Hello everyone! Having enjoyed the discussions about heavyweight boxing and the Klitschkos, and the ones regarding García vs Matthysse and Mayweather vs Canelo, I'm back for more. Relentless despite getting owned by the 99% of people that didn't agree with me in any of those subjects, I'll try with another one, because I don't mind not being part of that 99%.
I'm not writing this in hopes that it turns into an argument about who won the fight, if Márquez deserved it, or Bradley won fairly. People, judges and pundits have all agreed with Bradley being the winner. I, myself, thought Márquez should have won the fight, but as I said in some other comments, I don't even score the fights when I watch them and when I say stuff like that I normally base it on overall feelings. As such, I won't defend my views very strongly against dozens of people that actually scored the fight, and know 100 times more about boxing than me.
Instead of that, I will stick to perceptions, numbers, and facts. My goal is not to try to convince anyone that the fight should have been scored differently. I aim to make some people think about Bradley´s performance. Was it as good as some people claim? How do the numbers from that fight compare to the numbers from both fighters careers? Could Bradley's actions have influenced people's views on the fight in a way they shouldn't have? Let's start.
First of all, the disclaimers. I'm going to use Compubox stats for this. I know Compubox stats don't tell the whole story. Sometimes, they can give a somewhat accurate description of how the fight went. Most of the time, on the other hand, you need to know more in order to get a true picture of what happened. This is not to say Compubox stats are totally useless, I think treating them as useless is as wrong as treating them as definite proof of anything. I'll just post the numbers, write what I take away from them and let people decide if they have any meaning at all to them regarding the way the fight went in their minds.
Secondly, circumstances change. Bradley is, for example, stepping up in competition from what he fought some years ago. Thus, even when his stats doesn't show an improvement, his competition getting harder makes it so keeping the numbers as they were before actually means an improvement. If he can keep the numbers consistent against better competition, that's an improvement. The magnitude of the improvement is proportional to the difference in level between his rivals in different eras.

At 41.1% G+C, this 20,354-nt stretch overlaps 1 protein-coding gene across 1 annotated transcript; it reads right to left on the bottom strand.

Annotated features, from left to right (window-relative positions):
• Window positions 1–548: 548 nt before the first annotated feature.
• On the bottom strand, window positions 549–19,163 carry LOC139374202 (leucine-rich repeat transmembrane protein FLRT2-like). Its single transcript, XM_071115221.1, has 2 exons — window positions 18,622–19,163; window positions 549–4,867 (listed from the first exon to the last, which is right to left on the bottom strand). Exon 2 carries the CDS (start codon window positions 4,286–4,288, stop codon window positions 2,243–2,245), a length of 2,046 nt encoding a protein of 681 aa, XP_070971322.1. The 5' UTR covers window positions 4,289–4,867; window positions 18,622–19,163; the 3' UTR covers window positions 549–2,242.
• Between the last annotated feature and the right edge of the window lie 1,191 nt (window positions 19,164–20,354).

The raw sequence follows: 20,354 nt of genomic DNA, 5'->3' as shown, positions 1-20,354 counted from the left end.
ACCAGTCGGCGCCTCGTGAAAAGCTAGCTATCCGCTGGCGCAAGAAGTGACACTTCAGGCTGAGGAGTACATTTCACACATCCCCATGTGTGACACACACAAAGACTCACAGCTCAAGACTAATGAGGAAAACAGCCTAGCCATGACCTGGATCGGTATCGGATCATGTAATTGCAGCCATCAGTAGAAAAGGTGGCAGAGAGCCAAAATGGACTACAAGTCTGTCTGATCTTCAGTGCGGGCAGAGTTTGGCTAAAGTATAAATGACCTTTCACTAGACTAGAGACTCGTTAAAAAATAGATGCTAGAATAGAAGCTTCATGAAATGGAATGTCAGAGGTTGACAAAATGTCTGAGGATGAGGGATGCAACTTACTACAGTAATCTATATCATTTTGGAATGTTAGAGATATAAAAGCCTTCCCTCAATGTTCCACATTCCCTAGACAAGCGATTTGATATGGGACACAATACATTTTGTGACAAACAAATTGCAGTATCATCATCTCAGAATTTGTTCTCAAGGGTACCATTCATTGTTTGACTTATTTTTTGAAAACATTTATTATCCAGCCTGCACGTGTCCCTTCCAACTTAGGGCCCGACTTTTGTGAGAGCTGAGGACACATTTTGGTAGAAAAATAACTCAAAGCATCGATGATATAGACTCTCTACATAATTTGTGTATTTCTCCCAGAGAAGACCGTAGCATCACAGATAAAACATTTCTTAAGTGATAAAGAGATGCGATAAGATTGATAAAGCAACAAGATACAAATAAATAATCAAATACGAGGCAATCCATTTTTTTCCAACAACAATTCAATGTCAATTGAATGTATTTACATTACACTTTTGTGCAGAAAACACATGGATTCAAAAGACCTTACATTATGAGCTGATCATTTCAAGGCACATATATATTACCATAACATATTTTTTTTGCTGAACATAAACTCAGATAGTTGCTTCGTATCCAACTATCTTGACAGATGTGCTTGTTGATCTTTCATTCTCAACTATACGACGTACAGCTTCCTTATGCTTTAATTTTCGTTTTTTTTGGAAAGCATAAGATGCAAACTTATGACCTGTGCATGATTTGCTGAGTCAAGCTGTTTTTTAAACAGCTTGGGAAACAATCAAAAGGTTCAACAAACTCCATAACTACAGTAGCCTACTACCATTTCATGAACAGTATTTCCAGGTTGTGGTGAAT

Now, let's start with my hypothesis. I think Bradley fought and acted in a way that made many people get the notion that he was performing at a higher level than he actually was. I'd add that Márquez doing the opposite in many instances caused his performance to be viewed as worse than it actually was, in the eyes of many. To say it in a different way, it was a very close fight, Márquez performed better than people credit him, and Tim did worse. The reason for this, is his behaviour in certain aspects during the fight.
These are the numbers I am going to use:
Compubox Stats for Bradley vs Márquez
Punches thrown/landed 455/153
Connect rate 34%
Punches thrown/landed 562/168
Connect rate 30%
Compubox career averages for Márquez
Punches thrown/landed 636/204
Career connect rate 33%
Opponents connect rate against Márquez 33%
Compubox career averages for Bradley
Punches thrown/landed 720/228
Career connect rate 31%
Oppenents connect rate against Bradley 27%
Now let's see how those numbers compare to the perceptions people have about the fight. Some of the things almost everyone rate in Bradley's favour are defense, ring generalship, effective aggression. Many people argue that Bradley negated Márquez offense, rendering him unable to hit him while hitting Márquez at will during most of the fight. The reasons for that, as people suggest, is that Bradley's footwork allowed him to run circles around Juan, making it difficult for him to get to Bradley and at the same time keeping Bradley in spots in which he could bang Márquez without leaving him the option to retaliate, much like slick boxers try to accomplish normally.
Well, do the numbers agree with the notion that Bradley frustrated Márquez and didn't allow him to get to Tim, while letting him do the opposite? So first, let's see how those numbers compare to their respective career averages.
When we do the math, we see that, indeed, Márquez was able to throw a quite lesser number of punches than he does on average. He threw only 71,5% of the punches he throws in his fights, on average. That clearly points to him having problems to get to Bradley. He knew he had to be aggressive, so a 28.5% drop on punches thrown has to mean he didn't find the way to attack Tim more, since, had he found it he would have done so.
What about Tim? Well, Tim threw 75% of the punches he normally does. It seems not only Juan had serious problems to get himself in a position to throw, but Tim had them too (in a lesser grade). That goes strongly about the notion that Tim perfectly controlled the distance and dictated the pace of the match in a way that was much favourable to him.
Of course, thrown punches only tell a part of the story. Let's see how their connect rates compare to their average, reference performance. Márquez connected with 78% of the punches he normally connects with. Bradley connected with 73.7%, compared to his average. We get a strong indication here that Tim's defense and precision don't fare as good as people claim against Juan's, since Juan connected a 78% of the punches he normally connects.